SOURCE: Nielsen Claritas

October 20, 2008 06:00 ET

84 Percent of U.S. Consumers Are Confident in Their Own Financial Institutions, Nielsen Reports

Consumer Sentiment Study Also Finds That the Public Expects the Economy to Worsen

NEW YORK, NY--(Marketwire - October 20, 2008) - As the nation's current financial crisis continues to unfold, the Nielsen Company found that nearly 84 percent of consumers are just as confident, or more so, in their primary financial institution as they were six months ago, and that 95 percent consider the financial assets at their primary bank to be relatively safe.

In a consumer sentiment study by Nielsen Claritas, Nielsen's leading marketing information source, almost 70 percent of consumers also still remain highly concerned over the country's economic woes and nearly as many -- about 60 percent -- believe the economy will worsen over the next six months.

"With the recent turbulence of the financial markets, it is not surprising that the public is both concerned and pessimistic about the overall economy, but when it comes to their personal situation they have more confidence in their own financial institutions than you might expect," said Nielsen Claritas Vice President Jane Crossan. "This sentiment, however, is encouraging and lends belief that consumers feel the economy tends to be cyclical and that markets will rebound," she added.

Most consumers surveyed are also not planning to make large scale changes to their current banking investments or relationships, at least not in the short term, with 88 percent saying they plan to maintain the status quo. This viewpoint, though, varies based on age, with older consumers less likely to change.

The study showed that consumers were less confident in certain types of banks, but the variability in the survey was not tied to the type or size of institution as much as to the specific institution and the consumer's level of confidence with that institution.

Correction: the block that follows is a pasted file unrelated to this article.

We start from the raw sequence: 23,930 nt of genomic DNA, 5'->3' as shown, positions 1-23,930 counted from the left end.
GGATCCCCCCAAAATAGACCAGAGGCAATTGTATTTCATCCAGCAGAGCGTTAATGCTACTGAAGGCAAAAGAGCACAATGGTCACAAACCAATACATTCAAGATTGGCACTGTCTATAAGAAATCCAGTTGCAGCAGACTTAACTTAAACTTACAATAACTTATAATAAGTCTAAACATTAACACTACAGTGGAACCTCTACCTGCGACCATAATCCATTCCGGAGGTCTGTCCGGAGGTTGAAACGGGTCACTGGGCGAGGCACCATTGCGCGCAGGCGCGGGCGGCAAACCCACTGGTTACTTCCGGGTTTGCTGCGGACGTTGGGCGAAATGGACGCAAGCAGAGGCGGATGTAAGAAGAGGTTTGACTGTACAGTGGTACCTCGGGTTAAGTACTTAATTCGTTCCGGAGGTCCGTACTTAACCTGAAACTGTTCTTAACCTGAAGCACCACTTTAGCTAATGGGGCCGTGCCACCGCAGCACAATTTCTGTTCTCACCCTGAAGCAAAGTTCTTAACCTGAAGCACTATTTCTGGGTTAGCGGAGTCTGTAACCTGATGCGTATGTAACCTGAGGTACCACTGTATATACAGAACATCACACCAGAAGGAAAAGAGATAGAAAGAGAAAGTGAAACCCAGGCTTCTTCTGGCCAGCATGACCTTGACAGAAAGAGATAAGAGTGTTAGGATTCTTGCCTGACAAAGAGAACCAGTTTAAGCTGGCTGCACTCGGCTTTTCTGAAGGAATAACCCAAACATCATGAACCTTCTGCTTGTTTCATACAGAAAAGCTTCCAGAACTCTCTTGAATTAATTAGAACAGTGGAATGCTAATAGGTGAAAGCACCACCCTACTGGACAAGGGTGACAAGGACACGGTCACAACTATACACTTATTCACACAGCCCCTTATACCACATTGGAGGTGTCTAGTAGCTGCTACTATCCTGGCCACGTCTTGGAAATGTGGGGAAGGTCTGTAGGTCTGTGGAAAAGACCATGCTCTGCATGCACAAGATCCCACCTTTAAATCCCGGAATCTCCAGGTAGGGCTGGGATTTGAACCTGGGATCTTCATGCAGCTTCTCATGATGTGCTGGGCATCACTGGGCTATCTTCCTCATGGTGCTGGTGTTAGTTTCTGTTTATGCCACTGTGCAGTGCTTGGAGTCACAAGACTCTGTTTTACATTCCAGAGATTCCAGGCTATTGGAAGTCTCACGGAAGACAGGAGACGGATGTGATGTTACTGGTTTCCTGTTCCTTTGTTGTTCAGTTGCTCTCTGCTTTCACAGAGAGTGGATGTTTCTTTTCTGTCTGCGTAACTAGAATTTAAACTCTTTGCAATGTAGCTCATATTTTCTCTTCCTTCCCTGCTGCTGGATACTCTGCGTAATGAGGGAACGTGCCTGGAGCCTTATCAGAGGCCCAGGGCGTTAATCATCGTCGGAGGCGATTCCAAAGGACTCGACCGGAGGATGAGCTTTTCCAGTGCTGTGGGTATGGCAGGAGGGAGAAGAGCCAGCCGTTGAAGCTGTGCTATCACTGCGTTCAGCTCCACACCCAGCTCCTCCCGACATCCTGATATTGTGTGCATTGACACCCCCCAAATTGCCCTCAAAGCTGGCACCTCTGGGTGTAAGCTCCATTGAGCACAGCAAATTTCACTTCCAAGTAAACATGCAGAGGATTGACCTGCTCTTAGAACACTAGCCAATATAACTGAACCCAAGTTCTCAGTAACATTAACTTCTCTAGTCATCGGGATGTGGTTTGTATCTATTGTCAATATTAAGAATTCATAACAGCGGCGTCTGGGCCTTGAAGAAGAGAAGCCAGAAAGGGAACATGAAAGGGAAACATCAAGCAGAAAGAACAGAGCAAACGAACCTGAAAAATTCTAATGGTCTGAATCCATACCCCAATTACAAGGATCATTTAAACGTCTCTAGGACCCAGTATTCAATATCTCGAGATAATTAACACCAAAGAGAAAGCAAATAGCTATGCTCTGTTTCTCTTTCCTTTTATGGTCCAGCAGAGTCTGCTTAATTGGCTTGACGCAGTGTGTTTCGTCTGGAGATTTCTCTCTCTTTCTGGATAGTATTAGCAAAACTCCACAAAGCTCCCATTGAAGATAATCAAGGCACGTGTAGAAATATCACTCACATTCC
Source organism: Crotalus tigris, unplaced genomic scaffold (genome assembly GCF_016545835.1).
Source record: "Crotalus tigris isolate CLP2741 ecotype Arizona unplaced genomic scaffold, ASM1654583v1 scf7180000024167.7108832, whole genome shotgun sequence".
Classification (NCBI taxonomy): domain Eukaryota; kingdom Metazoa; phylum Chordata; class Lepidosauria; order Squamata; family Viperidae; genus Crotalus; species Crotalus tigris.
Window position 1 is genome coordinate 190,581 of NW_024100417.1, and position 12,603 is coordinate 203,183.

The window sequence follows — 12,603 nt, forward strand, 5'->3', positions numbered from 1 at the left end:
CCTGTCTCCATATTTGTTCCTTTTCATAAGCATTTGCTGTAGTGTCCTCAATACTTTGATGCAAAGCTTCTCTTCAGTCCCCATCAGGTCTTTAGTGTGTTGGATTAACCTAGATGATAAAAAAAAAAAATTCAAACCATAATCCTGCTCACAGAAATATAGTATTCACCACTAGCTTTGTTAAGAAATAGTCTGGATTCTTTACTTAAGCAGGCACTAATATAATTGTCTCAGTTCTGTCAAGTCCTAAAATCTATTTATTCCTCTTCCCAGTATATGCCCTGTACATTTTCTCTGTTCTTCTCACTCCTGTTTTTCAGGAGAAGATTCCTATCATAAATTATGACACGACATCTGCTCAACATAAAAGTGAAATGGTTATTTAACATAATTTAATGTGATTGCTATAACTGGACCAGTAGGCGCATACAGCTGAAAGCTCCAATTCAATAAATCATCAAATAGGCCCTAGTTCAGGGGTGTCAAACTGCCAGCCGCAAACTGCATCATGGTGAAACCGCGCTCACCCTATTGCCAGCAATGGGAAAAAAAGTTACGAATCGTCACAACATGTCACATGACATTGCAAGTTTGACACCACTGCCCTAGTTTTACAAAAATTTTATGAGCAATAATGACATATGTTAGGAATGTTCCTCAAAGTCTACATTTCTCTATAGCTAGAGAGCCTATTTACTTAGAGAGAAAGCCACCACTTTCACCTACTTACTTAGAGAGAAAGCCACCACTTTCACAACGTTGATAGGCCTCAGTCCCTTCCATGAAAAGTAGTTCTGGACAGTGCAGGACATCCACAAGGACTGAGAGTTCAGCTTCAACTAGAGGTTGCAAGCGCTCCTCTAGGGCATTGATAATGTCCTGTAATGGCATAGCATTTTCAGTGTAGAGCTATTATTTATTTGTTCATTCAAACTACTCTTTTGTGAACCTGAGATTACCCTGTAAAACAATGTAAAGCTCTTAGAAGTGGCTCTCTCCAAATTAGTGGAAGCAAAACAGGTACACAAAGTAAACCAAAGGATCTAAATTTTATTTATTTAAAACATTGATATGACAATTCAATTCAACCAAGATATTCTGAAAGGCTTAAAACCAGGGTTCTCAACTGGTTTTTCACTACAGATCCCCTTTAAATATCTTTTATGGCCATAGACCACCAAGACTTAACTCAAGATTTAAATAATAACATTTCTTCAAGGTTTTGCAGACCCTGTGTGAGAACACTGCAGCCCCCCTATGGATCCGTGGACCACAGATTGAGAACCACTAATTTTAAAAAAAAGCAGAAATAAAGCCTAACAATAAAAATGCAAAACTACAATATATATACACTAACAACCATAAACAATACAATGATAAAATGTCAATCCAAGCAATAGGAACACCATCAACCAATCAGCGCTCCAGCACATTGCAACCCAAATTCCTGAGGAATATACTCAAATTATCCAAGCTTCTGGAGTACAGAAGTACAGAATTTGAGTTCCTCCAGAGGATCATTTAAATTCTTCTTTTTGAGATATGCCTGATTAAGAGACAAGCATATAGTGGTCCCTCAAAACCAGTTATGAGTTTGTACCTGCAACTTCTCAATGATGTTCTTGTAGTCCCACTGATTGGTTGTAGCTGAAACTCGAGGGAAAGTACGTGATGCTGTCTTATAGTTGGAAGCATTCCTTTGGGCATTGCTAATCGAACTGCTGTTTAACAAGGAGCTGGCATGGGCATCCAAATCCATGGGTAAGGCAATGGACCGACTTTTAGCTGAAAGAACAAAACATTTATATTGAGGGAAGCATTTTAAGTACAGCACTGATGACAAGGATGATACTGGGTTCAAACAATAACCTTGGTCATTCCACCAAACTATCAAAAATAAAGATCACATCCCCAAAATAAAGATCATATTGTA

"It was not big versus small or national versus regional, but more about how the consumer felt their particular financial institution performed," said Crossan.

Consumers are also responding to the financial crisis by tightening their belts. The study showed:

--  71 percent say they have been or are planning to eat less at
--  69 percent have or will cut back on driving
--  61 percent have or plan to postpone major purchases
--  61 percent did, or expect to, limit leisure travel

The crisis has also affected consumers in other ways, for example:

--  25 percent of the consumers surveyed said they have been affected by
    significant losses in retirement savings. The loss of retirement savings is
    more prevalent among consumers 55-plus at 29 percent.
--  19 percent indicated they have increased credit card debt. Increased
    credit card debt is even more pronounced among younger consumers at 25
    percent for those 18-34 years old.

The study's results are based on re-contacting 3,000 Nielsen Claritas Market Audit® survey respondents via the Internet. Nielsen Claritas Market Audit is the nation's largest, syndicated database of household financial behavior. It is a comprehensive analysis of what financial products are used, which households use them, what their balances are, and where they have their accounts. The annual survey is conducted among more than 75,000 U.S. households.

Proportion results based on the entire re-contact sample have a maximum margin of error of 1.8 percent with a 95 percent confidence level. As with all opinion polls, sampling error and question wording can introduce additional error or bias into the findings.

About The Nielsen Company

The Nielsen Company is a global information and media company with leading market positions in marketing and consumer information, television and other media measurement, online intelligence, mobile measurement, trade shows and business publications (Billboard, The Hollywood Reporter, Adweek). The privately held company is active in more than 100 countries, with headquarters in New York, USA. For more information, please visit,

Contact Information

  • Contact:
    Stephen F. Moore
    Nielsen Claritas
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